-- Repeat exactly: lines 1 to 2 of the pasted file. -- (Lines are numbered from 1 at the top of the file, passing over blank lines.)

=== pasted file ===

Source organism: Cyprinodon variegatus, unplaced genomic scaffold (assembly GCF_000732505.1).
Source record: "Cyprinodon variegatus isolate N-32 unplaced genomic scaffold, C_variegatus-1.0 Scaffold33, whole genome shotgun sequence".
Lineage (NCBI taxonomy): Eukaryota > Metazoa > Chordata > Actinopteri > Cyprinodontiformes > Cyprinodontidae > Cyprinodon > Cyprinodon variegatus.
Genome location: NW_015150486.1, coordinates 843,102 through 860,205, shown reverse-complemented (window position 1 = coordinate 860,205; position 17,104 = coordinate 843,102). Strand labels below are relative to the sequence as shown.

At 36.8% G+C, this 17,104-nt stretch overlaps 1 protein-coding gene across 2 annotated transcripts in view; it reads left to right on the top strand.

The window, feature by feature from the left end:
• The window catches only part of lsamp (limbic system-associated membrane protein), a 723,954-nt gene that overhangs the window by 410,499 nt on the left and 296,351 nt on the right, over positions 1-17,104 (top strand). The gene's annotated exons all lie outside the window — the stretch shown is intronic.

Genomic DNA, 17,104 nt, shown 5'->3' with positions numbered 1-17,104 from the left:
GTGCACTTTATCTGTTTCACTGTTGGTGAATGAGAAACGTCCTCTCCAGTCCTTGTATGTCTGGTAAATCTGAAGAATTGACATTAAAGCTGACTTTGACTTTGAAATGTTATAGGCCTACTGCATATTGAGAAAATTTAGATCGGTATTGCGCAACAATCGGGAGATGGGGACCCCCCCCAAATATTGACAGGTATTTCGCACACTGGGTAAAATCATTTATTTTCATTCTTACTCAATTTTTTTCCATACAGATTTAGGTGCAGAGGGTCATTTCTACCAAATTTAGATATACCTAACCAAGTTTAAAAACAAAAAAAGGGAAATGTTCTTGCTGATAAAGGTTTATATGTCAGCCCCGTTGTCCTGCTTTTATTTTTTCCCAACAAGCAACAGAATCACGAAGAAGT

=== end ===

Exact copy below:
Source organism: Cyprinodon variegatus, unplaced genomic scaffold (assembly GCF_000732505.1).
Source record: "Cyprinodon variegatus isolate N-32 unplaced genomic scaffold, C_variegatus-1.0 Scaffold33, whole genome shotgun sequence".